JLPT BC 71 | Going on Man Dates

Japanese speaking

Even a baby can do it

I have finally given in to doing a little bit of studying for the N1. I’ve started to try to absorb as much of the vocabulary I can on a daily basis. I know that is going to be the most time consuming part of the whole studying process, so I want to get started early, working my way through the vocabulary list for that level, especially, if it suppose to be somewhere around 18,000 words. That’s still pretty hard to believe though!

I am at about page 115 of the Itoi book. I seem to be averaging about 50/50 with it. That is, about 50% of the articles I can understand fairly well, the other 50% I really struggle to make heads or tails of. I usually have to look up a lot of words, and even then I’ll usually end up asking a native for clarification.

I am already at about 7% of the N1 list on Sticky Study for iPhone. I really like the look and feel of the app, but there are a few features of it that I’m not a huge fan of. I’m also starting to distrust their N1 list a little. It only contains about 3300 words, but I think the N1 test has a lot more than that. I’m definitely supplementing this with a lot of reading and plugging words I don’t know into memrise.com

One last really big personal announcement is that I’m going to be a father soon. In about a month from when this podcast is published, I’ll be a proud father. That’s why I’ve been a bit non-committal with my study goals recently. I know that as soon as the baby comes my schedule is going to be turned upside down, so for the moment I’m playing it a little cool. But, I will try my best to get a respectable score this December though!

Going on Man Dates

So, if you’ve been following the podcast recently, you know that I’ve been on the hunt for a good conversation partner. Mostly I want to be able to practice Japanese conversation, so that I can get my fluency up. I also wanted to be able to talk to a male speaker, because it seems like I get plenty of exposure to female speakers of Japanese at work and with my wife.

This seemed a little awkward at first to tell you the truth. I felt like I was going on a man date, but after the first couple initial meetings with a few nice folks, I’ve gotten more and more comfortable, and the whole conversation practice thing is getting a lot smoother.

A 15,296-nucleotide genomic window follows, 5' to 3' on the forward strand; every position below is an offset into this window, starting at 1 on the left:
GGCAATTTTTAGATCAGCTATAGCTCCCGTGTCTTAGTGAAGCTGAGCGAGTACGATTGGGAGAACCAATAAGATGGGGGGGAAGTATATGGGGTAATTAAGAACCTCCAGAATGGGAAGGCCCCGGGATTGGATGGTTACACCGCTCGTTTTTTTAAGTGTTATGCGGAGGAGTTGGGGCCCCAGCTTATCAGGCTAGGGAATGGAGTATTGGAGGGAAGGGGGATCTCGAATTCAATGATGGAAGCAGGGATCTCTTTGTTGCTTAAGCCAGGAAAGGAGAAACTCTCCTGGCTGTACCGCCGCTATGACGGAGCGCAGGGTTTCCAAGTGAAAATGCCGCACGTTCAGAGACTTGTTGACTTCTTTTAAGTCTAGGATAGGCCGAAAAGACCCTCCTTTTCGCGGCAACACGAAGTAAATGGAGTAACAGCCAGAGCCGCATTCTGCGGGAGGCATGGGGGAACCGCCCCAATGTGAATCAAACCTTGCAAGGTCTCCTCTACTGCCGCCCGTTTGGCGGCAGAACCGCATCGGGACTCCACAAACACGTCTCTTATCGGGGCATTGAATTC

My advice is, if you are going to try this at home, by all means start small. Start with a few short meetings where you just introduce yourself to each other and consider a success. This is especially true if you are at the N5/N4 level I think. At this level, it might be pretty difficult to keep a conversation up for more than a few minutes, so take baby steps before going overboard.

Am I ‘learning’ anything?

I think one concern that was brought up by a few commentors when I first started talking about this was that they felt like they didn’t really learn all that much. This is true to a certain extent. You aren’t really going to be able to take home something really tangible from these chats. Chances are pretty good that your chat partner doesn’t have a list of vocabulary handy that they want to go over with you.

But, you are practicing the basic, but essential skill of speaking. One misconception that I had of language learning (and a lot of people make this mistake) is that I thought if I learned a word, I could use it. So if I read it, put down on a flashcard and drilled to death, I could use it; it was mine.

However, that really isn’t completely correct. You have to practice speaking the word in order to be able to say the word. That may seem like common sense to some (or most?) people, but it wasn’t completely evident to me, and I often see students make the same mistake. So, I wanted to start practicing the skill of speaking and using the language.

My main goal behind all of this is to be understood. Not be super ultra correct; not have perfect pronunciation; not drop that bomb 四字熟語 (yojijukugo) or four kanji compounds. The idea here is to be understood and get my point across. Be able to discuss things and support my opinions without drifting off into ええと。。。

What Separates the Cool Kids from those Other People

In my experience, through talking to people that have passed the N1 and N2 in person, by email, and by the blog, I’ve learned that they tend to have a few things in common. One major thing in common is that they use the language on a daily basis. So, every day, they are writing, speaking, reading and listening.